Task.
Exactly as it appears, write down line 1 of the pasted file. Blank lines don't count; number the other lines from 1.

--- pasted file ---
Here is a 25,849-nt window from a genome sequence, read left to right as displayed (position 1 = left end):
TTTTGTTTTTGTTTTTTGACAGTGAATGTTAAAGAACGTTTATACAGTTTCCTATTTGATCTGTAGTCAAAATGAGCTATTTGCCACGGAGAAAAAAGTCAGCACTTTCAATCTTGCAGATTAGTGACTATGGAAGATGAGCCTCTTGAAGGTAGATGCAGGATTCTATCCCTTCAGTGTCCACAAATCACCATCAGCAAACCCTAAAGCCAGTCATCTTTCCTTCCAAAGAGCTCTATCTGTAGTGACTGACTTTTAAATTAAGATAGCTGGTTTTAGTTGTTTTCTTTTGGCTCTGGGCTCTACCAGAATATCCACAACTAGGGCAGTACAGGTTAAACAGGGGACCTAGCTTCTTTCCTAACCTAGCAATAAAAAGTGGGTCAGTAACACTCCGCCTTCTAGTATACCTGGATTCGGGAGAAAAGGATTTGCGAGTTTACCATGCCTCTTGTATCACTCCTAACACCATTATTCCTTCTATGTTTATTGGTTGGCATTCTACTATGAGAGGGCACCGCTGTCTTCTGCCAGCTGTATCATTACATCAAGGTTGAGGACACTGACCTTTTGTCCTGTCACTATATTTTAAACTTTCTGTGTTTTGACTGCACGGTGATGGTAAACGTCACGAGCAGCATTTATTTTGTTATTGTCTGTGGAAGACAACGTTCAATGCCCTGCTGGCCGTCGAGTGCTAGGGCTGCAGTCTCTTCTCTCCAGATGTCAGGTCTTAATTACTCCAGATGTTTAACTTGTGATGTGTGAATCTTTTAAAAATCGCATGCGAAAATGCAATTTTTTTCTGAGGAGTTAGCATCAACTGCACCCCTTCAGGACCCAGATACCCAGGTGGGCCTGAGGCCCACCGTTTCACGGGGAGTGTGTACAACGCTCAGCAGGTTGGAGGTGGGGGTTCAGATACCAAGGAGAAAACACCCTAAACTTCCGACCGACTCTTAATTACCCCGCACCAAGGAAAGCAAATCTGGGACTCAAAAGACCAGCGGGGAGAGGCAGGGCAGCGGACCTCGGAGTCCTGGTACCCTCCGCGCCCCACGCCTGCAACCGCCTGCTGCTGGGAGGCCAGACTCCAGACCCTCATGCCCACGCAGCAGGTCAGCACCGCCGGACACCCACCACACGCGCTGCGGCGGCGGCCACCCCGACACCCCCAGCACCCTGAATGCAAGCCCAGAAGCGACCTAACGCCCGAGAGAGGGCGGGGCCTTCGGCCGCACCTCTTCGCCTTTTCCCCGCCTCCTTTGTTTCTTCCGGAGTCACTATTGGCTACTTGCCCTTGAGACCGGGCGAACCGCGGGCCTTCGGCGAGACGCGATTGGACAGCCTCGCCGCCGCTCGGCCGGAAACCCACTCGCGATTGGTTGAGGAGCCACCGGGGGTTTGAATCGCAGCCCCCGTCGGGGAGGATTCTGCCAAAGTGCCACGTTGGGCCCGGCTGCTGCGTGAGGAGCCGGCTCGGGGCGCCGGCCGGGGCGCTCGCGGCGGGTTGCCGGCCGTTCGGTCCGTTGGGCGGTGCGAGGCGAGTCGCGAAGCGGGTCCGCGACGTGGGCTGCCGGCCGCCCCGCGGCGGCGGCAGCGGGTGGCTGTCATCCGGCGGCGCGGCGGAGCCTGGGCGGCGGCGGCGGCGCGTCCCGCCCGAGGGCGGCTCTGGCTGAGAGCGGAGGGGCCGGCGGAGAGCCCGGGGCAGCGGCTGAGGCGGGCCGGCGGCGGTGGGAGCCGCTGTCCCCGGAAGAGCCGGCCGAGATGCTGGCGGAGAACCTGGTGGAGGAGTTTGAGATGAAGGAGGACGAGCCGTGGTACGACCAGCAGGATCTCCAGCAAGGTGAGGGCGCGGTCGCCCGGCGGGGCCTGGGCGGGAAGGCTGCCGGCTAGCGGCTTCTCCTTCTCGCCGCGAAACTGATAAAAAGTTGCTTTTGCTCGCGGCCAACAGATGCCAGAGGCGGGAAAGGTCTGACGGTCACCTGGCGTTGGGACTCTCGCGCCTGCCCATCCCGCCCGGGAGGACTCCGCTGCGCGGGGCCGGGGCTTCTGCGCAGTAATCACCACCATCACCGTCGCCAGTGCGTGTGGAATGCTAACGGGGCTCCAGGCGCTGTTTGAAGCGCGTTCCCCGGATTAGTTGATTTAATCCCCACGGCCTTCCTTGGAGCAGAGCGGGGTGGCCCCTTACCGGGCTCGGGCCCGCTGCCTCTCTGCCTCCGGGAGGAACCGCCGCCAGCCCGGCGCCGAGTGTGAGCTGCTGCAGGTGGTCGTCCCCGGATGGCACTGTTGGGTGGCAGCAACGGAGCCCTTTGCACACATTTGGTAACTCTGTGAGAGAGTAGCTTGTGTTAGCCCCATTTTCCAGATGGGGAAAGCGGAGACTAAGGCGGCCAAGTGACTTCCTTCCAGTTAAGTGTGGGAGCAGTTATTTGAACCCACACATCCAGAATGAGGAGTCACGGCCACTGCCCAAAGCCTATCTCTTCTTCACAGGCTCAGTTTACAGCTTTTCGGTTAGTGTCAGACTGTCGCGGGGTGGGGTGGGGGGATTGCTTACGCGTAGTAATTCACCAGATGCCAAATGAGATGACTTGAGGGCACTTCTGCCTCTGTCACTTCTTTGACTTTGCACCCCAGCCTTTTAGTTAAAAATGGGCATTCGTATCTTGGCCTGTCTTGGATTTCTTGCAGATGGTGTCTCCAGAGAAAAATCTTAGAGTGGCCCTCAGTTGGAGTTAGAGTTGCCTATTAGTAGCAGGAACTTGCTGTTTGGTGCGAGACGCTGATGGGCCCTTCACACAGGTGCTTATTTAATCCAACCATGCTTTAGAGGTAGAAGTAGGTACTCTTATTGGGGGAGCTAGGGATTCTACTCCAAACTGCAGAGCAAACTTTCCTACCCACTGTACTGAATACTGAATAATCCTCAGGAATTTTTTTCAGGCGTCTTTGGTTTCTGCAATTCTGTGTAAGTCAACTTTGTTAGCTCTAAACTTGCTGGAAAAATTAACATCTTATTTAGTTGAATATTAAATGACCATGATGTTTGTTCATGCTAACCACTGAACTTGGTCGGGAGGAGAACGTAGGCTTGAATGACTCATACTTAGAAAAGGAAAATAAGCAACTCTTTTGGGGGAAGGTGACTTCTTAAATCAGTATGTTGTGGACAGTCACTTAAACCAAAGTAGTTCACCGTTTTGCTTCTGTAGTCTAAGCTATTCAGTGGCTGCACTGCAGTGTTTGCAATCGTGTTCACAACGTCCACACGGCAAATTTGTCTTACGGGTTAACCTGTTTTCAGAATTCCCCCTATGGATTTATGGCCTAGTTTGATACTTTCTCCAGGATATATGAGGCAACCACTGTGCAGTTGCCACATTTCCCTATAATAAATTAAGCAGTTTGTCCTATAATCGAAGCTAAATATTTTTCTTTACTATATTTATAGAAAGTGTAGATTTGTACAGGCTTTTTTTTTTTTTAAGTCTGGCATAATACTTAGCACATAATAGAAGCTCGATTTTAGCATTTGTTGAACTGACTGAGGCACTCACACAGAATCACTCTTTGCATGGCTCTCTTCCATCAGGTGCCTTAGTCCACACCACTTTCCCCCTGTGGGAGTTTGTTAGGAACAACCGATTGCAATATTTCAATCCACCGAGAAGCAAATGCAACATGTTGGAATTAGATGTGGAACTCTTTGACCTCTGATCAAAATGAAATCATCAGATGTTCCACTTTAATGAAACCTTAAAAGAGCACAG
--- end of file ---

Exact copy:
Here is a 25,849-nt window from a genome sequence, read left to right as displayed (position 1 = left end):